Coty v Amazon trade mark battle – Court of Justice of the European Union Judgment
By Michael Sweeney, Senior Legal Counsel at Incopro
Key Take Outs:
- Long-awaited CJEU Judgment in luxury goods house Coty’s
trade markbattle with Amazon
- Amazon’s storage of fake goods does not amount to trade mark infringement
- Many aspects of Amazon’s role in offering counterfeits not examined and remain up for
Global e-commerce platform Amazon is not liable for “mere storage” of counterfeit goods in its warehouses, according to a Judgment handed down on 2 April 2020 by the Court of Justice of the European Union (“CJEU”).
By merely storing counterfeit goods, Amazon was not “pursuing the aim of offering goods for sale or putting them on the market” and had not used Coty‘s
The decision – at first glance – represents a setback for brands in the ongoing battle to protect their trade marks online. However, as with all legal cases involving trade marks, the devil is in the detail…
Coty sued Amazon alleging infringement of the Davidoff trade mark. Coty’s position (broadly) was that Amazon’s practice of storing and despatching fake Davidoff fragrances (on behalf of third party sellers) gave rise to liability for trade mark infringement.
Both the first instance and
Undeterred, Coty sought guidance from the CJEU on the following, narrowly framed question:
“Does a person who, on behalf of a third party, stores goods which infringe trade mark rights, without having knowledge of that infringement, stock those goods for the purpose of offering them or putting them on the market under Article 9(3)(b) EUTMR, if it is not that person himself but rather the third party alone which intends to offer the goods or put them on the market”.
The Advocate General’s Opinion (December 2019) appeared heavily to indicate that, on these facts, Amazon may potentially be liable (in particular noting that if a party actively contributes to the distribution of infringing goods – for example through Amazon’s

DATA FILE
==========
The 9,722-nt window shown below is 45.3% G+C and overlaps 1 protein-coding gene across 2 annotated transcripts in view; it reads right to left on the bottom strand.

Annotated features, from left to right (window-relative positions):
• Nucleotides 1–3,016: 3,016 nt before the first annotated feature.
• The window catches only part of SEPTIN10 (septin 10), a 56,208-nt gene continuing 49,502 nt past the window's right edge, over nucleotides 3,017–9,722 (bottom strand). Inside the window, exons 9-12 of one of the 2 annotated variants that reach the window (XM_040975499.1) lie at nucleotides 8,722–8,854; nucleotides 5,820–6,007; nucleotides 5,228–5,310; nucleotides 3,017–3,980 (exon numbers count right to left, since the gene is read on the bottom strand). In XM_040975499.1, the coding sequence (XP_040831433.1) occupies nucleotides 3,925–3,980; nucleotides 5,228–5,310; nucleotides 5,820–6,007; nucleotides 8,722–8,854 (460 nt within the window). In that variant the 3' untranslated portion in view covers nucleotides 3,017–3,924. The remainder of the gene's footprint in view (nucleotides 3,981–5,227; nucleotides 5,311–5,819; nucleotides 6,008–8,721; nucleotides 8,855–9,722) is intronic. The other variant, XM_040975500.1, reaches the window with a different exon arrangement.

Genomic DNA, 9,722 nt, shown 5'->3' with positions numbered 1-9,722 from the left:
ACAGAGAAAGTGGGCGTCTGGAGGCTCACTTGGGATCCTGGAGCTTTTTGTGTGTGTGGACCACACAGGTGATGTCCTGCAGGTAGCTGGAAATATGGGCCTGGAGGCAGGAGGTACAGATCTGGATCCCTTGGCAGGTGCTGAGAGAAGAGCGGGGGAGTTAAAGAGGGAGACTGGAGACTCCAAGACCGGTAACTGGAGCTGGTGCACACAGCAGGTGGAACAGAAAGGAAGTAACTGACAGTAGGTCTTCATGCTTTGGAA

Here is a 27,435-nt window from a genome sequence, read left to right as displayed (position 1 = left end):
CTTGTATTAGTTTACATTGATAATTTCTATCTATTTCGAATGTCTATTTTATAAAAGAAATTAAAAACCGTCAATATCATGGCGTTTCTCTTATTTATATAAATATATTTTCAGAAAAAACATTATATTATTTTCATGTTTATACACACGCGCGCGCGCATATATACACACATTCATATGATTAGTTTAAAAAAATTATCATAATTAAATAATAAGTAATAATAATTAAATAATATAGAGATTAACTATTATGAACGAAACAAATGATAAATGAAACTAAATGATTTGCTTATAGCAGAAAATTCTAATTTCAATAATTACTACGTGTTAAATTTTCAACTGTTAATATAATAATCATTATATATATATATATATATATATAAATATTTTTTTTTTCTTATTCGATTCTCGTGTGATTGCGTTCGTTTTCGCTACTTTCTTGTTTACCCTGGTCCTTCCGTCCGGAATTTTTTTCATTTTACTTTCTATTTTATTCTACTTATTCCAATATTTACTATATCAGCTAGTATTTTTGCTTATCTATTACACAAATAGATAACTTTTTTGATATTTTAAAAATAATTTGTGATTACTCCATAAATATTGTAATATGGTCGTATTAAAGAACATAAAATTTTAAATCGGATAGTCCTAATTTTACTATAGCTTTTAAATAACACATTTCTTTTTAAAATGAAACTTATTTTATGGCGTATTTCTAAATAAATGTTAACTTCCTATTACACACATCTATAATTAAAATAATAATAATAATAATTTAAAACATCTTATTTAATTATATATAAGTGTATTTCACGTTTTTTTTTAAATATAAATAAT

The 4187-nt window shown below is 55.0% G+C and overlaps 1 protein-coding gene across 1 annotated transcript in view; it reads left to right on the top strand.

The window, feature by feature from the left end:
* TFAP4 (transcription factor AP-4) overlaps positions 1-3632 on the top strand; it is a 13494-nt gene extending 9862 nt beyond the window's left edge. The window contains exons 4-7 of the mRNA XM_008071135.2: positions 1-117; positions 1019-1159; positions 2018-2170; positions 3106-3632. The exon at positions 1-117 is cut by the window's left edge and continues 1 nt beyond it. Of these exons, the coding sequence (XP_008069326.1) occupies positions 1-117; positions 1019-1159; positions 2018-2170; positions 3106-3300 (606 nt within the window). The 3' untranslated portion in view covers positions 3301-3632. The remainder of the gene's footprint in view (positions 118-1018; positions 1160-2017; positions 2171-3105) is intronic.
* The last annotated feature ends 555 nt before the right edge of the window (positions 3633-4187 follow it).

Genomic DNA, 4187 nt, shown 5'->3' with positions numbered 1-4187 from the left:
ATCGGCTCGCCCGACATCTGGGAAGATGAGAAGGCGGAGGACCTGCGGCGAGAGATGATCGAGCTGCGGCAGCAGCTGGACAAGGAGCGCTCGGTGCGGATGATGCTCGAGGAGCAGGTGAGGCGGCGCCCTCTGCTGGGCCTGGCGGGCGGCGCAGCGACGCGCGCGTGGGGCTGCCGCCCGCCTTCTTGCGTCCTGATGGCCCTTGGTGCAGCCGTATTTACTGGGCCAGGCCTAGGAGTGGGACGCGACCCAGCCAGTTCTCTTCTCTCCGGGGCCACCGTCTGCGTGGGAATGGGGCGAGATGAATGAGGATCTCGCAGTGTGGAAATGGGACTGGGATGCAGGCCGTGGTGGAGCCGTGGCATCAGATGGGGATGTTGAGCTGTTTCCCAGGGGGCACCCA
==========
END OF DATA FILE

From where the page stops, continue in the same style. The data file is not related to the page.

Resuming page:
The 2 April 2020 Judgment
It focusses tightly on the idea that in order for Amazon’s practice of storing of goods bearing trade marks to amount to “use” of the trade mark, it has to “pursue the aim of putting the goods on the market”. Without this, Amazon is deemed not to be using the mark. Nor is the sign being used as part of Amazon’s “commercial communication”.
On this basis, Amazon was found not to infringe Coty’s
While Amazon has (predictably) declared the result to be a resounding victory (commenting through its press channels that it “continues to invest heavily in fighting bad actors and is committed to driving counterfeits to zero”),
First, the CJEU was asked a narrow,
Second, the concluding remarks in the Judgment make clear that trade mark owners are still able to proceed under an alternative, legislative heading (including the IP Enforcement Directive) leaving open the possibility of securing relief against platforms, notwithstanding this recent decision. This concluding statement reiterates the narrow approach taken by the Court and appears to concede that there is still much to examine in this area.
Simon Baggs, CEO
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